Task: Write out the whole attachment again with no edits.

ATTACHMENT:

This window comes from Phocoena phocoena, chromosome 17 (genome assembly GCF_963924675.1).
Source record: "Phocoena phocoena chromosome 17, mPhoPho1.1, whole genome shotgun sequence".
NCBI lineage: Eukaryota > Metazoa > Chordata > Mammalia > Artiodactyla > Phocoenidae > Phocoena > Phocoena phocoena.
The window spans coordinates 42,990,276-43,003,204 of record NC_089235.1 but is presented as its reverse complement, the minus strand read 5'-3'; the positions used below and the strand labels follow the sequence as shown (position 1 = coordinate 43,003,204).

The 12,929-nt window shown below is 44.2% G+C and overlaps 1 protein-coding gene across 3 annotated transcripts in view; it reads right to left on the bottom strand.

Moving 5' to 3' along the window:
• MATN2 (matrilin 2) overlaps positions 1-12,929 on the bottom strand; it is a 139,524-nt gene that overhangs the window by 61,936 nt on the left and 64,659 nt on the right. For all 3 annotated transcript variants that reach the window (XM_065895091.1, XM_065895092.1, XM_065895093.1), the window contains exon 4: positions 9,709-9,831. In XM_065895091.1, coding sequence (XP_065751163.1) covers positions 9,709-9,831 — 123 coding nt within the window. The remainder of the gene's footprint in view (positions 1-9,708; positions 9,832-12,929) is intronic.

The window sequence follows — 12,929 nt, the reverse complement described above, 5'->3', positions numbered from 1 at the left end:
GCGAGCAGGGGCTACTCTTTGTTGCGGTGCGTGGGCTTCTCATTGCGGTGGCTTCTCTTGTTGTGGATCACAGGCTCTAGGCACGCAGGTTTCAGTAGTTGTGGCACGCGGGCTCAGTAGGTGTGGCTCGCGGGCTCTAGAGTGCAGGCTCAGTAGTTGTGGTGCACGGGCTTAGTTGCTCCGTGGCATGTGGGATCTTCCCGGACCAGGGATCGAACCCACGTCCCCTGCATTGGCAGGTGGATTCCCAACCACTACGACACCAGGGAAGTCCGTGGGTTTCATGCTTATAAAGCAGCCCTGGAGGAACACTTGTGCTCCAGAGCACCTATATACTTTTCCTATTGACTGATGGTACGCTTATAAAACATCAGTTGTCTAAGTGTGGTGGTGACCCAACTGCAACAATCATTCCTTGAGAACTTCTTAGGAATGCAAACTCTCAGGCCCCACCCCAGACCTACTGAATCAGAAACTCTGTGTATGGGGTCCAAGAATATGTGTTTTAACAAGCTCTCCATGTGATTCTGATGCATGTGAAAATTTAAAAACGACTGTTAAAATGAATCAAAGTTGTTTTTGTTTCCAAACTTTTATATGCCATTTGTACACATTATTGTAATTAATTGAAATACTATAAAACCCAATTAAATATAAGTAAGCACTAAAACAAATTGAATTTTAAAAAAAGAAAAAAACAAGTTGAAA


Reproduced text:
This window comes from Phocoena phocoena, chromosome 17 (genome assembly GCF_963924675.1).
Source record: "Phocoena phocoena chromosome 17, mPhoPho1.1, whole genome shotgun sequence".
NCBI lineage: Eukaryota > Metazoa > Chordata > Mammalia > Artiodactyla > Phocoenidae > Phocoena > Phocoena phocoena.
The window spans coordinates 42,990,276-43,003,204 of record NC_089235.1 but is presented as its reverse complement, the minus strand read 5'-3'; the positions used below and the strand labels follow the sequence as shown (position 1 = coordinate 43,003,204).

The 12,929-nt window shown below is 44.2% G+C and overlaps 1 protein-coding gene across 3 annotated transcripts in view; it reads right to left on the bottom strand.

Moving 5' to 3' along the window:
• MATN2 (matrilin 2) overlaps positions 1-12,929 on the bottom strand; it is a 139,524-nt gene that overhangs the window by 61,936 nt on the left and 64,659 nt on the right. For all 3 annotated transcript variants that reach the window (XM_065895091.1, XM_065895092.1, XM_065895093.1), the window contains exon 4: positions 9,709-9,831. In XM_065895091.1, coding sequence (XP_065751163.1) covers positions 9,709-9,831 — 123 coding nt within the window. The remainder of the gene's footprint in view (positions 1-9,708; positions 9,832-12,929) is intronic.

The window sequence follows — 12,929 nt, the reverse complement described above, 5'->3', positions numbered from 1 at the left end:
GCGAGCAGGGGCTACTCTTTGTTGCGGTGCGTGGGCTTCTCATTGCGGTGGCTTCTCTTGTTGTGGATCACAGGCTCTAGGCACGCAGGTTTCAGTAGTTGTGGCACGCGGGCTCAGTAGGTGTGGCTCGCGGGCTCTAGAGTGCAGGCTCAGTAGTTGTGGTGCACGGGCTTAGTTGCTCCGTGGCATGTGGGATCTTCCCGGACCAGGGATCGAACCCACGTCCCCTGCATTGGCAGGTGGATTCCCAACCACTACGACACCAGGGAAGTCCGTGGGTTTCATGCTTATAAAGCAGCCCTGGAGGAACACTTGTGCTCCAGAGCACCTATATACTTTTCCTATTGACTGATGGTACGCTTATAAAACATCAGTTGTCTAAGTGTGGTGGTGACCCAACTGCAACAATCATTCCTTGAGAACTTCTTAGGAATGCAAACTCTCAGGCCCCACCCCAGACCTACTGAATCAGAAACTCTGTGTATGGGGTCCAAGAATATGTGTTTTAACAAGCTCTCCATGTGATTCTGATGCATGTGAAAATTTAAAAACGACTGTTAAAATGAATCAAAGTTGTTTTTGTTTCCAAACTTTTATATGCCATTTGTACACATTATTGTAATTAATTGAAATACTATAAAACCCAATTAAATATAAGTAAGCACTAAAACAAATTGAATTTTAAAAAAAGAAAAAAACAAGTTGAAA